Do Digital Systems and Concepts in Modern Public Service Production Have a Negative Impact on Citizens as End-users?

Do digital systems and concepts in modern public service production have a negative impact on citizens as end-users? To answer this research question, we shall first present our theoretical framework ‘the institutional logics perspective’ and show how we deploy this on modern public service production. Second, we claim that digital systems and concepts develop a new institutional logic within modern public service production: the ‘digital logic’. Third, we analyze and discuss the new logic´s possible impact on citizens as end-users. Fourth, we discuss the ethical dimensions of values and ethics in relation to public service production and digitizing.

  1. Theoretical framework

Do digital concepts and systems in modern public service production have a negative impact on citizens as end-users? To answer this research question, we will first present our theoretical framework which is ‘the institutional logics perspective’ (Thornton, Ocasio & Lounsbury, 2013). In addition, we show how this perspective can be deployed on modern public service production.

Thornton, Ocasio and Lounsbury (2013) have further developed Friedland’s and Alford´s (1991) theory of ‘inter-institutional systems’ into ‘the institutional logics perspective’ which is “a meta-theoretical framework for analyzing the interrelationships among institutions, individuals and organizations in social systems.” (Thornton, Ocasio & Lounsbury, 2013:2). Within this theoretical framework an institutional logic is defined as: “the socially constructed, historical patterns of cultural symbols and material practices, including assumptions, values, and beliefs, by which individuals and organizations provide meaning to their daily activity, organize time and space, and reproduce their lives and experiences.” (Ibid).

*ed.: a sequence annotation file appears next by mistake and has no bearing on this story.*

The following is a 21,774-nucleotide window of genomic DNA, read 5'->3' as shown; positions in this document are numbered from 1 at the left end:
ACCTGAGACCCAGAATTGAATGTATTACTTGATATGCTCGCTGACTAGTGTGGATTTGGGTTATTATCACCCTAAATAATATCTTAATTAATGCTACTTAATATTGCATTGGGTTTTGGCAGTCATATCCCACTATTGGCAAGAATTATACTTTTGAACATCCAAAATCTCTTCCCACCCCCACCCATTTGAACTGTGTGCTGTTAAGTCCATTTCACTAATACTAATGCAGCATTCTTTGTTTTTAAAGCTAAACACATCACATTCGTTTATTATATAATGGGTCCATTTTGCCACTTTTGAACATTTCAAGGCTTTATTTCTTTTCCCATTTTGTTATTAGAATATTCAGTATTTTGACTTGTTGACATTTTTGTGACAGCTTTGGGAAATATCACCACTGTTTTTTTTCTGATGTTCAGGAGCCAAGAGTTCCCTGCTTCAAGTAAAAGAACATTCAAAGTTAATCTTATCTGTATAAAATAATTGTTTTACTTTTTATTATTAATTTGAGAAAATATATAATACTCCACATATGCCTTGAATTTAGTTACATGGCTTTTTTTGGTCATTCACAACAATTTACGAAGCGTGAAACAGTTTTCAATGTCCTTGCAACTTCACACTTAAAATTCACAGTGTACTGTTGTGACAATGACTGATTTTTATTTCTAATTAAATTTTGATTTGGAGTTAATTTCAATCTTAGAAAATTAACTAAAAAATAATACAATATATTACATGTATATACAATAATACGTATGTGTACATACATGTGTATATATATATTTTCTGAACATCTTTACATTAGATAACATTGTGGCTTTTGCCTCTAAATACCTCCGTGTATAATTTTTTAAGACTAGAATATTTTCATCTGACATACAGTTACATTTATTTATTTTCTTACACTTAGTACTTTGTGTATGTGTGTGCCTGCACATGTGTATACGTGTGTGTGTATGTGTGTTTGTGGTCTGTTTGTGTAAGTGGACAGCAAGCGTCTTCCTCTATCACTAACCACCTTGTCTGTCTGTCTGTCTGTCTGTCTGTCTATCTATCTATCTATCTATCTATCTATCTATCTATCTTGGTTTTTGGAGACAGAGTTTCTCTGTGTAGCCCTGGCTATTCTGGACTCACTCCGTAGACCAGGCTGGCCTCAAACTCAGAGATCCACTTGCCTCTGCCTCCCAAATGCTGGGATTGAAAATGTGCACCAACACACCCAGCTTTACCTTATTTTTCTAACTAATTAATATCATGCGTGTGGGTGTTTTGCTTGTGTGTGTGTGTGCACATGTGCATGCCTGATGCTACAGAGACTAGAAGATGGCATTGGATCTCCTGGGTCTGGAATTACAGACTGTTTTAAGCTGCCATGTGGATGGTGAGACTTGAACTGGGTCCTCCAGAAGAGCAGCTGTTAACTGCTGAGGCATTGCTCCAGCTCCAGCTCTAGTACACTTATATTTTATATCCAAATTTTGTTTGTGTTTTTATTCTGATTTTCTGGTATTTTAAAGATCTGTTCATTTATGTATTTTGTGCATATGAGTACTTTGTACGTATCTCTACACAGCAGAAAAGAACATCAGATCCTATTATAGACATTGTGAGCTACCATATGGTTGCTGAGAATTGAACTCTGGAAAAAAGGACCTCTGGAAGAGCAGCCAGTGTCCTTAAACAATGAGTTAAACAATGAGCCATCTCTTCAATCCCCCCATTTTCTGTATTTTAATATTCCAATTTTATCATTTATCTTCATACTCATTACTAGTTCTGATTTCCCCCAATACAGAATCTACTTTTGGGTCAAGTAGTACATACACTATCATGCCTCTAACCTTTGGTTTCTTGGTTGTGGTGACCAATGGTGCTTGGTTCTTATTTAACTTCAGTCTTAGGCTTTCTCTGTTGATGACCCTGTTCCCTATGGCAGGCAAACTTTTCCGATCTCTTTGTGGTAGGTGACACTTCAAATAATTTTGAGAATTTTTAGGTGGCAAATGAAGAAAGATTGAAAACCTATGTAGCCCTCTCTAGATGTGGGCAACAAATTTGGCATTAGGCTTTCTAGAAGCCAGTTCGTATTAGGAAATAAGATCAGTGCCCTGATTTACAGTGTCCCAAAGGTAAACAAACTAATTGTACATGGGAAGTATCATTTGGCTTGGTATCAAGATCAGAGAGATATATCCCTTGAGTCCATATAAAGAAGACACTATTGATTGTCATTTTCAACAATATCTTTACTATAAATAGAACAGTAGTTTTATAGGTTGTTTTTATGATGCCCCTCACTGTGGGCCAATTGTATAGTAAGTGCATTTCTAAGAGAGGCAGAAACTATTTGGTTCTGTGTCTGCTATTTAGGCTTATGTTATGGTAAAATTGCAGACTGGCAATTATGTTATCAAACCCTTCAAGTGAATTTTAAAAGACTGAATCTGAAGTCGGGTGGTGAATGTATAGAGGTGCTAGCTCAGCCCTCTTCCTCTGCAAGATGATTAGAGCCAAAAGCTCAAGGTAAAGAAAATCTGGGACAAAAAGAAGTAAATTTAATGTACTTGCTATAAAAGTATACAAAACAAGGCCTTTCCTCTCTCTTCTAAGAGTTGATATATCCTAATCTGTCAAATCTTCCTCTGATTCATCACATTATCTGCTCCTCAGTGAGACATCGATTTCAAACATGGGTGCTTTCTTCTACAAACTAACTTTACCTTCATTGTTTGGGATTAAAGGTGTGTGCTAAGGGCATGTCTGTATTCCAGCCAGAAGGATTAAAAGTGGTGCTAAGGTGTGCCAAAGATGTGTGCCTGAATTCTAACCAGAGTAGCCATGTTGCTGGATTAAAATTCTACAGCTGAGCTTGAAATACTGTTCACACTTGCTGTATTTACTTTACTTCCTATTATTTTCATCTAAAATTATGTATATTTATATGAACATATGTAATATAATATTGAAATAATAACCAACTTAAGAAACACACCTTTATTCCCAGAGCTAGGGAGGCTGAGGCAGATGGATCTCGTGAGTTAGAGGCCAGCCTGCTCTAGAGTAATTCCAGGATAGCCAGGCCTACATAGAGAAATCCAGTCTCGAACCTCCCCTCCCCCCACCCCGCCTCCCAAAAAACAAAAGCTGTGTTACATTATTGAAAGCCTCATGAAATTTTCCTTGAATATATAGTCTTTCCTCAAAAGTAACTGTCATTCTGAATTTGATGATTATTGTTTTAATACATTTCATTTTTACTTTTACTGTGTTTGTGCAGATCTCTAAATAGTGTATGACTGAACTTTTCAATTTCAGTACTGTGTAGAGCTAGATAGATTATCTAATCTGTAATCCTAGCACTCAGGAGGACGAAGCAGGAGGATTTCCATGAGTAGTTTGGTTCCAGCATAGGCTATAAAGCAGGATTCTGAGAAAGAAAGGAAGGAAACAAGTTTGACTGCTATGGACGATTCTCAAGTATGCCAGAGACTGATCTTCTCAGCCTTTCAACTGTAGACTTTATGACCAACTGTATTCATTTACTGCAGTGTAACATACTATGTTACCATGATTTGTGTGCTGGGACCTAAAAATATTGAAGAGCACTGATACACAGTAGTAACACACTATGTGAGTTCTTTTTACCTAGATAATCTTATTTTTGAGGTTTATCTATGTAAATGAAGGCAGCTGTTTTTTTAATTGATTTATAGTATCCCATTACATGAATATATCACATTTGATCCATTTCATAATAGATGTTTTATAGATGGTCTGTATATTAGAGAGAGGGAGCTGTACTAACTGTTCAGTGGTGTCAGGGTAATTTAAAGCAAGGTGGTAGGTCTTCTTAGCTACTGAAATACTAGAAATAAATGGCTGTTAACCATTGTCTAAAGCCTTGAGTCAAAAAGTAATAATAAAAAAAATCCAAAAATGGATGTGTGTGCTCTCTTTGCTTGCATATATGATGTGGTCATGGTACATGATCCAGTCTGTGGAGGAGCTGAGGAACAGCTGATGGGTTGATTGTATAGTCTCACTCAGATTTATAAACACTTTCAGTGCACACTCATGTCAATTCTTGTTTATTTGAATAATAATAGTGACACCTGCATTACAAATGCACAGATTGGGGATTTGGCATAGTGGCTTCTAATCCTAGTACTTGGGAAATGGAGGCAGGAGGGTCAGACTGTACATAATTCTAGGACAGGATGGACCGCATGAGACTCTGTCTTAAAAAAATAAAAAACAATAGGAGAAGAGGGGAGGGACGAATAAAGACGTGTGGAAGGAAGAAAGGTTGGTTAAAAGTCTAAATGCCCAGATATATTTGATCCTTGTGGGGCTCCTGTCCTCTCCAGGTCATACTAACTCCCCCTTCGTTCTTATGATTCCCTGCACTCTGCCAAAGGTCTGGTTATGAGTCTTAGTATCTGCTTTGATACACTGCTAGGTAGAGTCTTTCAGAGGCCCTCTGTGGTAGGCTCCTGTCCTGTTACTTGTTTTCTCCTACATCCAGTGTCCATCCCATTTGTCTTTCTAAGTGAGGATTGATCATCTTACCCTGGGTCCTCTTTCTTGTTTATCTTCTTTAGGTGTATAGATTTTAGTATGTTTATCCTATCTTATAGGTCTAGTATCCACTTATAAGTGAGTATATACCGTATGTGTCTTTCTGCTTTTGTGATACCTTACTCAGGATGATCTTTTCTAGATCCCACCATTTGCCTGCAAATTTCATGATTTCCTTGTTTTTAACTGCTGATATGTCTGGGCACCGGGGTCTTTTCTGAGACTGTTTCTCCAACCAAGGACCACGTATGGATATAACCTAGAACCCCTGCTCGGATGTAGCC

Several institutional logics exist in society: family, religion, state, market, profession and local community (Ibid:56). Altogether, they constitute the institutional logics from an inter-institutional system or order. Each logic is subsequently defined by some of the same variables or building blocks. These are: root metaphors; sources of legitimacy; sources of authority; the basis of norms; and five more variables, or building blocks. In short, we have institutional logics on the x-axis, and nine variables that define the institutional logics on the y-axis (see Table 3.2. Revised Inter-institutional System Ideal Types, Ibid:72). The definition of the logics conforms with Weber’s definition of bureaucracy. That is: logics cannot be found empirically in their ideal forms. One institutional logic exists within an inter-institutional system or order consisting of several logics (e.g. family, state, profession and market). Therefore, an institutional logic will always exist in combination with other logics. Furthermore, institutional logics – whether family, state or other logics – impose constraints on institutions, organizations and individuals. However, it is important to stress that the logics or orders do not control individual behavior. Individuals, as agents, can influence and change institutional logics and, thereby, inter-institutional systems or orders over time. When individuals do this, these are turned into institutional entrepreneurs (Thornton, Ocasio & Lounsbury, 2013:8-9). That is Giddens’ (1984) concept of structuration or agency-structure perspective built into the ‘institutional logics perspective’.

Because of the research question in this contribution, the focus is on how digital systems and concepts change modern public service production in welfare states, as seen from the perspective of citizens as end-users. Consequently, we have to transfer analytically the ‘institutional logics perspective’ to modern public service production. We do this by defining modern service production as a sub-inter-institutional system or order, based on sub-institutional logics or orders. In modern public service production, the most recognized sub-institutional logics include the following four[1] examples:

  1. A Weberian Bureaucracy (WB-logic) (Weber, 1968 [1925]).
  2. New Public Management (NPM-logic) (Hood, 1991; Pollitt & Bouckaert, 2004).
  3. New Public Governance (NPG-logic) (Osborne, 2006).
  4. Street-Level Bureaucracies (SLB-logic) (Lipsky, 1980 & 2010).

We claim that the increasing use of digital systems and concepts in modern public service production, because of ‘Digital Era Governance’ (Dunleavy 2006), ‘Digital Society’ (Lupton 2015), ‘E-Government’ (Buffat, 2015) and ‘System-Level Bureaucracies’ (Bovens & Zouridis, 2002), are about to develop a new sub-institutional logic within public service production. We will term this new logic the ‘digital logic’ (D-logic), because the provision, production, delivery and management of public services to citizens as end-users are made and managed via digital systems and concepts (Buffat, 2015; Bovens & Zouridis, 2015).